More than two-thirds of American high school graduates enroll in some program of higher education. What do they want from college and what should they want from college? Those are two different, infrequently asked questions.
In a recent essay entitled “Why Go to College?” Mark Henrie, Vice President for Academic Affairs at the Intercollegiate Studies Institute, addressed that question. It is worth reading and pondering. Henrie’s essay is in the Spring 2008 issue of The Canon, available here.
The first of the two questions is really quite easy to answer. The great majority of young Americans go to college because they’ve been led to believe that having a college degree of some kind is a necessity if they’re to have a prosperous career. Even though there are some extraordinarily successful people in the business world who never earned college degrees, it’s generally assumed that most of the doors leading to success are locked to people who haven’t signaled their abilities by getting a degree.
Henrie regrets that this is the case, writing, “For if the primary end of higher education were merely the acquisition of the skills necessary for success in our particular economic system, then would we not better occupy the years of early adulthood in some form of technical school?”
In truth, many colleges and universities cater to students on that basis, offering, for example, programs in hotel and restaurant management that supposedly give them a leg up on kids who try to get into this field with only a high school diploma. It’s wasteful to go through four or more years of college just for that. Students who only want their degree for that reason are apt to see all the “other stuff” they’re obliged to take as an annoyance. Back in my own teaching days, I knew a lot of students like that.
Many other young Americans go to college simply because they want to have “the college experience.” That experience consists chiefly of meeting other people, enjoying life away from home for the first time, going to plenty of parties and sports events, and so forth. It’s a very expensive post-high school gift that most affluent families want to give their children. But, Henrie says, “It is quite difficult to see how such an ‘experience’ amounts to a particularly good preparation for the responsibilities of adulthood.”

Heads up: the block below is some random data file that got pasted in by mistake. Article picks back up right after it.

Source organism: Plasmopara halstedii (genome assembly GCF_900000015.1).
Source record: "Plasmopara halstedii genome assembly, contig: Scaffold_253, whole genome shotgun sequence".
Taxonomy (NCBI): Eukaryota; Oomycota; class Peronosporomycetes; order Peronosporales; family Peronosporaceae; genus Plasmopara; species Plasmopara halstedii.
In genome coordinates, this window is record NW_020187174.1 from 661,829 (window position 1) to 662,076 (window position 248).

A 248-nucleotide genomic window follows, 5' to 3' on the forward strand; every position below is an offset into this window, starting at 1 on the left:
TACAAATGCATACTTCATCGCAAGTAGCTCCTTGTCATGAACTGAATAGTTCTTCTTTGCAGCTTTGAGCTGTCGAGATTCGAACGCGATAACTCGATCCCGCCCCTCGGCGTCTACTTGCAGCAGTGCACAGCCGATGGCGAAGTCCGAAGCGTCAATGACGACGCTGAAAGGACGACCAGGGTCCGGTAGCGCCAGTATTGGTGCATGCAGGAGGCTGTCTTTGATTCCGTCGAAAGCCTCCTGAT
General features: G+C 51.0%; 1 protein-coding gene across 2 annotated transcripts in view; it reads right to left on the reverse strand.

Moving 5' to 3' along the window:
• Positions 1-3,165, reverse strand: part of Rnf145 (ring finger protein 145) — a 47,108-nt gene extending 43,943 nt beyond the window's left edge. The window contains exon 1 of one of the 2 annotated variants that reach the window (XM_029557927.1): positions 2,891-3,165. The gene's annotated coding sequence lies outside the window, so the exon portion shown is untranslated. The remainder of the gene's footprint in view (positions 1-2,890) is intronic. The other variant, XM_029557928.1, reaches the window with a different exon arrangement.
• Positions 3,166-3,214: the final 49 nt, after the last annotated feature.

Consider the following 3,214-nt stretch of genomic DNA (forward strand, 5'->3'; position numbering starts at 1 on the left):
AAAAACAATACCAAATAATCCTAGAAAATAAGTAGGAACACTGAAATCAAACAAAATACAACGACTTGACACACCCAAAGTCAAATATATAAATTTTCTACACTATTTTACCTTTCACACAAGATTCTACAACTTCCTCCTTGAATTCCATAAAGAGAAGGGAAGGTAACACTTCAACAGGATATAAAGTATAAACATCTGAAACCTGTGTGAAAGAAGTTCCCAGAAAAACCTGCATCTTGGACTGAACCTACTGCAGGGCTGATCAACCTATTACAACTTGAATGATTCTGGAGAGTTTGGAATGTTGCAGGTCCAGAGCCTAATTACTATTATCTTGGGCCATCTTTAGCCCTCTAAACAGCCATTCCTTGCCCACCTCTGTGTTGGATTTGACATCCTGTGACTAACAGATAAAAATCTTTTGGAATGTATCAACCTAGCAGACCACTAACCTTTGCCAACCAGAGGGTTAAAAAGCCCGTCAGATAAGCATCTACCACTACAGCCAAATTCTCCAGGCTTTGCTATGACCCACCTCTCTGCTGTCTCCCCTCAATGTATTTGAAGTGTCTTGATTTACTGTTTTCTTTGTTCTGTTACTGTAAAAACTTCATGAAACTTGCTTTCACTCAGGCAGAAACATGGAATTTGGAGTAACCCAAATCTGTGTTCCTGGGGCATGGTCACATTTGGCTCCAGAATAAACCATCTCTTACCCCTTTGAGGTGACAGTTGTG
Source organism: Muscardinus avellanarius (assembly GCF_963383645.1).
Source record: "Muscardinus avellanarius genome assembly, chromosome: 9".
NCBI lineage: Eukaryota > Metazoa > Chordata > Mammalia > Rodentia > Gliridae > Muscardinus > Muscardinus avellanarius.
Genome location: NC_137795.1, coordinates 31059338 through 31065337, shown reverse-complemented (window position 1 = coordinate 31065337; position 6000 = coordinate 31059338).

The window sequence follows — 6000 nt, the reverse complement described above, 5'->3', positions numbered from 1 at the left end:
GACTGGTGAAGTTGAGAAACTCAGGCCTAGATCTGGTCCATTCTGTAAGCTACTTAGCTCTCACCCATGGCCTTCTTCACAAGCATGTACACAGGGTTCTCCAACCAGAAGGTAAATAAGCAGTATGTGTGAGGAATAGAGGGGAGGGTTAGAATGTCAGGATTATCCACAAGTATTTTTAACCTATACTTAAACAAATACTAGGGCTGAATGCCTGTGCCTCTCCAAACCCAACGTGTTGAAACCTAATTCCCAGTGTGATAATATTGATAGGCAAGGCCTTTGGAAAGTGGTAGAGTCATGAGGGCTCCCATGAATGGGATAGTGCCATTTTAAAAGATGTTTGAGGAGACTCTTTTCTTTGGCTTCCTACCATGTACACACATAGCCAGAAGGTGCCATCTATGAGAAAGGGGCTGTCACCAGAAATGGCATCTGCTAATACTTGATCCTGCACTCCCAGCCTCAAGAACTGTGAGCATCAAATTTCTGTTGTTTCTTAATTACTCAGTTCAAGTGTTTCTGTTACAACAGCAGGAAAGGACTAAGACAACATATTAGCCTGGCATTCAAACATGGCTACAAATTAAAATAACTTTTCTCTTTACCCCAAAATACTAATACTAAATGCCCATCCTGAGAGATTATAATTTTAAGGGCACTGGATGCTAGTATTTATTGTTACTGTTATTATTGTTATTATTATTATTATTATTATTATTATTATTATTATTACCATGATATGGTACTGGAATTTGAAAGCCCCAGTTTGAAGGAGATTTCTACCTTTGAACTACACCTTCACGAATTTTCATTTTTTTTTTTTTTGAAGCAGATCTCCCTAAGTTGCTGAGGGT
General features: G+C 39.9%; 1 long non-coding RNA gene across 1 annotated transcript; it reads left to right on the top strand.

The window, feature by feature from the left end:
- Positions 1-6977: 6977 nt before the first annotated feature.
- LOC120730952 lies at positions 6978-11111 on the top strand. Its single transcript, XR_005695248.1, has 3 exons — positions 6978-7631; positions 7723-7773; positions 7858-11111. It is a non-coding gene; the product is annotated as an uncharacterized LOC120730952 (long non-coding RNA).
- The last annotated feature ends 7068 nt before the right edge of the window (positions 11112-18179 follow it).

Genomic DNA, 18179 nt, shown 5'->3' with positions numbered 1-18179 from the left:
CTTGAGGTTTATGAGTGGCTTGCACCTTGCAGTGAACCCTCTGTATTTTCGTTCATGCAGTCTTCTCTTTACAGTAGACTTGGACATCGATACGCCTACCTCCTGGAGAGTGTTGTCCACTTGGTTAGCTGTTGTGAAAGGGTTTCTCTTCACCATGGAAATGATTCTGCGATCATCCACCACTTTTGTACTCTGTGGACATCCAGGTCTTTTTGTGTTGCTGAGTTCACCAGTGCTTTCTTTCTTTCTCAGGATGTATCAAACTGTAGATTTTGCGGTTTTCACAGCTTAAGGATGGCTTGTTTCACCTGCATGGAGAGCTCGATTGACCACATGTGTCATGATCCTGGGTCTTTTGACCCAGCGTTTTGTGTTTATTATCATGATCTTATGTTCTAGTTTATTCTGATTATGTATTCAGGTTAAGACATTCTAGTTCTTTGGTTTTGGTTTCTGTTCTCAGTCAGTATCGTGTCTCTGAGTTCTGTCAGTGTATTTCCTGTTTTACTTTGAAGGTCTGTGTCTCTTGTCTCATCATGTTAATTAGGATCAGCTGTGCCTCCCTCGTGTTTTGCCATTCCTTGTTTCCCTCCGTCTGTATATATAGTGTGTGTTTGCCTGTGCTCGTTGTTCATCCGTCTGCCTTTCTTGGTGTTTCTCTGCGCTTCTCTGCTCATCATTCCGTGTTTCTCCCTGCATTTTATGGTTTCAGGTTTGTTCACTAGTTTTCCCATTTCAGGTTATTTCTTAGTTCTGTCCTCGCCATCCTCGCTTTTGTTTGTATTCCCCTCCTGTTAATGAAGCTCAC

Good point. In fact, many colleges are so intent on keeping their students (or, as a friend who teaches economics at a small college calls them, “tuitioners”) happy that they want professors to refrain from holding them accountable for poor performance. Don’t give low grades, even where they’re obviously deserved. Accept feeble excuses for not getting work done. The college experience is fun, but unfortunately tends to prolong adolescence by encouraging students to cling to the naïve idea that the world will adjust to suit them.
Another bad answer to the question, Henrie says, is that the reason to go to college is to learn about diversity. That’s the trendy justification offered by lots of ideologically driven people. Even if the students themselves just want some job training or the fun of the college experience, the diversity advocates want to use college as the opportunity to conscript them into a great social engineering project. “In their ‘encounter’ with diversity,” Henrie writes, “students will learn to overcome the intellectual and moral parochialism of their (presumably) privileged social origins and begin to appreciate the universality of Difference.”